You don’t have to be a biblical scholar to get into the original languages. Each issue of Bible Study Magazine features articles to help you get into the Scripture’s original Greek, Aramaic, and Hebrew. Here’s one adapted from the column “Hebrew Word Study without Hebrew.”
The article—originally entitled A World without God (Bible Study Magazine, Nov–Dec 2011)— is written by Douglas Mangum. Douglas has an MA in Hebrew Bible from the University of Wisconsin-Madison and is a contributing editor at Logos Bible Software.
A world without God
“The earth was without form (תהו, tohu) and void (בהו, bohu), and darkness was over the face of the deep. And the Spirit of God was hovering over the face of the waters” (Gen 1:2). The word pairing of the synonyms tohu and bohu doesn’t make this passage any clearer. What does it mean that the earth was formless and void? Did it already exist and God just shaped it? And did God create the matter and then shape it for a purpose?
But with a few interpretive steps, nearly any questions we have about an Old Testament pairing can be answered.
- Identify the Original Words and Search for the PhraseAfter finding the original Hebrew phrase behind the English “without form and void”—using the ESV English–Hebrew Reverse Interlinear—we can search for the phrase using Logos 4.In doing so, we learn that Isaiah and Jeremiah reworked this creation imagery to assert God’s authority and warn of Israel’s impending judgment. Jeremiah warned of Judah’s coming destruction by describing a future land where God’s creative energy had been reversed in punishment to unmake all things: “I looked on the earth, and behold, it was without form (tohu) and void (bohu); and to the heavens, and they had no light” (Jer 4:23).The prophet Isaiah also used tohu and bohuto describe God’s judgment as an end to civilization and the return of the land to untamed wilderness (Isa 34:11). Both tohu and bohu can refer to an empty, lifeless wasteland. The use of these words together is so rare that we can surmise that Jeremiah and Isaiah probably had Genesis 1 in mind. The prophets made powerful connections to the image of Israel’s greatest fear—a return to primordial chaos. A world without God seemed like no world at all.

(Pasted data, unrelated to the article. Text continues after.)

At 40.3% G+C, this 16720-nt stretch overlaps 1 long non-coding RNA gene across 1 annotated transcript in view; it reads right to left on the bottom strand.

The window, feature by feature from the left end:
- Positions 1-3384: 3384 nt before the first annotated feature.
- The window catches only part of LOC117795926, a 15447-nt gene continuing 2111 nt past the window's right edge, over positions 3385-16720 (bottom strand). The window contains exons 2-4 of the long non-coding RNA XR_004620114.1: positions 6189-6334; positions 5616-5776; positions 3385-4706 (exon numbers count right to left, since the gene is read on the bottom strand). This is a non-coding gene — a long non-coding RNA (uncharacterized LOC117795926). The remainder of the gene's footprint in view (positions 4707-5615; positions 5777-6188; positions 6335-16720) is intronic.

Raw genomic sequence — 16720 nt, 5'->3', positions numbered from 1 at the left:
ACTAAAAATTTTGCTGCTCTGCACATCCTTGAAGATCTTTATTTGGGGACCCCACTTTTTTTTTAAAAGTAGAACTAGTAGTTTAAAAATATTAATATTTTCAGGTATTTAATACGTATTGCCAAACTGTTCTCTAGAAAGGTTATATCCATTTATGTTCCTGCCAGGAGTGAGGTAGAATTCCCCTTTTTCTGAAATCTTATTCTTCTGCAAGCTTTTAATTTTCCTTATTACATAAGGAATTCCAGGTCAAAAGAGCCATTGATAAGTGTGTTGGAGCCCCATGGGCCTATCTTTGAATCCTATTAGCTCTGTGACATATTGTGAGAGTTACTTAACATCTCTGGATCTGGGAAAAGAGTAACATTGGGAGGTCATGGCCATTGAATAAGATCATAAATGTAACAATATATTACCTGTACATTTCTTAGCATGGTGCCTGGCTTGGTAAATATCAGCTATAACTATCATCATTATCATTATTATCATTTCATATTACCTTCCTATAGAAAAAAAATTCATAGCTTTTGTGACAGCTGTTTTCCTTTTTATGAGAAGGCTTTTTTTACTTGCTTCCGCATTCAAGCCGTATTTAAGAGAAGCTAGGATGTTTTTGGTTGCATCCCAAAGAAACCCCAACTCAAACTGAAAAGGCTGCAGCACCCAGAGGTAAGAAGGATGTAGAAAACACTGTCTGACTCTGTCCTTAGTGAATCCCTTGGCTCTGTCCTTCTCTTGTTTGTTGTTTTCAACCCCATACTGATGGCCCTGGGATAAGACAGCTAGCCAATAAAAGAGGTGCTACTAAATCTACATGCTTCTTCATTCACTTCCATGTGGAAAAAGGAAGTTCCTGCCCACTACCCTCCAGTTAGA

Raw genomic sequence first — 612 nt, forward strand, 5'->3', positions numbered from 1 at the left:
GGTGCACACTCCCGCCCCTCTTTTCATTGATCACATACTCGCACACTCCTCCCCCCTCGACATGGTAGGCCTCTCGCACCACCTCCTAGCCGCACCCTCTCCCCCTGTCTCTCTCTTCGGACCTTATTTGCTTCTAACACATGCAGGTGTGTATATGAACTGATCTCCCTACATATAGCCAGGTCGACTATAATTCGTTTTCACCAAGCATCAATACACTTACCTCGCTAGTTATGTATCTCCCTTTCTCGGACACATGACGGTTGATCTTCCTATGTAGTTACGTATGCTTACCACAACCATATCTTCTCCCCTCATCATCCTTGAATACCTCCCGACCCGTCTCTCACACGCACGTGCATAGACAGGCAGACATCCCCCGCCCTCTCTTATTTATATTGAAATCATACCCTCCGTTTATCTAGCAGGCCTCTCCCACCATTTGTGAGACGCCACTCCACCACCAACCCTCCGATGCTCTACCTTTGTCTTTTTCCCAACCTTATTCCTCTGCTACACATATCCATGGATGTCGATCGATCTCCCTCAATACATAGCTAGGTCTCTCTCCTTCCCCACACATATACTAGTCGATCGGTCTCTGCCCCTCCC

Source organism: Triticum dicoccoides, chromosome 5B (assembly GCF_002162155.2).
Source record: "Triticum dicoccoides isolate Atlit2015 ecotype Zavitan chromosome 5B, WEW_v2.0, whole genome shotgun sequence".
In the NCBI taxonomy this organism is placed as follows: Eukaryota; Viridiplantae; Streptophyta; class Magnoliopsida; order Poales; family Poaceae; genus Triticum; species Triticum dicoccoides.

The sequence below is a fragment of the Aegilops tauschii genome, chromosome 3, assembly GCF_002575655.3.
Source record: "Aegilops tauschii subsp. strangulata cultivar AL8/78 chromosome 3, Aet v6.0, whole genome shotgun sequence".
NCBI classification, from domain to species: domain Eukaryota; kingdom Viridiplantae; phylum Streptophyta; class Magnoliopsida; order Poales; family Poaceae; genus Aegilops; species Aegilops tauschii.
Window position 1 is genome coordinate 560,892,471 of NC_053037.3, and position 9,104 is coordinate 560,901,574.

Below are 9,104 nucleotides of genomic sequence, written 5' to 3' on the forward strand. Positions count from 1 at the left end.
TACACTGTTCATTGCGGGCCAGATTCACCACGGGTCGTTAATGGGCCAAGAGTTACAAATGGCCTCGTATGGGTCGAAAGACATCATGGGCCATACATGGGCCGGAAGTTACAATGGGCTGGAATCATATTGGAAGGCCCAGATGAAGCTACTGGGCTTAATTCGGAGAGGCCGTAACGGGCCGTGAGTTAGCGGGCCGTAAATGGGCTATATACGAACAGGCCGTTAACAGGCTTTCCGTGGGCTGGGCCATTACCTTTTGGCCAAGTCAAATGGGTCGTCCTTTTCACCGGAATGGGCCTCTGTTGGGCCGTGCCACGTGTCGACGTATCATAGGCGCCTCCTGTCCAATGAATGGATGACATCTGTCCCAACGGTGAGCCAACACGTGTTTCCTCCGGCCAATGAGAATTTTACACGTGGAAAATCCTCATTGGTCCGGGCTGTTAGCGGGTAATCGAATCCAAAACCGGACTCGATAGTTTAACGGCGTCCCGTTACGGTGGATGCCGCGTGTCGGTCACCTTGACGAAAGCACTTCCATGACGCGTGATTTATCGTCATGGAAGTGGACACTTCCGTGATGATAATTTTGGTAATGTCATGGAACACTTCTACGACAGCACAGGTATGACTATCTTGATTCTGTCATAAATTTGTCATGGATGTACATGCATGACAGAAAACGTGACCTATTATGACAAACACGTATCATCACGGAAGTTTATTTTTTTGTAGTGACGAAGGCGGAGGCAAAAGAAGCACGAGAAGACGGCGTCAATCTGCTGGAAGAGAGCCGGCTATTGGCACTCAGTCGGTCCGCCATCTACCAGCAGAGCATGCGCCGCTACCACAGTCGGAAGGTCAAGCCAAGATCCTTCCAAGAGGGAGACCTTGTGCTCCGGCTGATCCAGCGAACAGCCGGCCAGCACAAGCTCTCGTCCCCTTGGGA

- Examine Passages with Similar ThemesThe Old Testament was written over hundreds of years, which means that later writers were sometimes subtly responding to other biblical passages. They often played off familiar themes to make an unexpected point. One of their favorite themes to tie in and repurpose was God’s role as creator and sustainer of life.We can find these connections by looking up key words, like tohu, in a lexicon. Using The Hebrew and Aramaic Lexicon of the Old Testament(HALOT), we find other passages that expound on creation. In Isaiah 45:18, the prophet stresses that God’s primary objective was to provide purpose and order: “For thus says the Lord, who created the heavens [He is God!], who formed the earth and made it [He established it; He did not create it empty [tohu], He formed it to be inhabited!]: ‘I am the Lord, and there is no other.’ ”
Isaiah is responding directly to the idea that God created an empty wasteland first, arguing, “No, He didn’t create a formless world. That was just one minor step in the process. He intended an inhabited life-giving world.”Isaiah focuses on God and His uniqueness, not the pre-existent state of creation. God brought form, function and order to His creation. His blessing is symbolized by order; His judgment by chaos.
- State What It Tells Us about GodWhen reading the Bible, we must ask: how is the ultimate author of our text, God, depicted? From the opening lines of Genesis 1, God is depicted as the one who gives life, order and purpose to all things. A thriving creation is under His blessing; the wastelands are outside of His care—awaiting His creative hand.
Adapted from an article in Bible Study Magazine, published by Logos Bible Software. Each issue of Bible Study Magazine provides tools and methods for Bible study as well as insights from people like John Piper, Beth Moore, Mark Driscoll, Randy Alcorn, Priscilla Shirer, and more. Originally published in print: Copyright Bible Study Magazine (Nov–Dec 2011): pg. 44–45.
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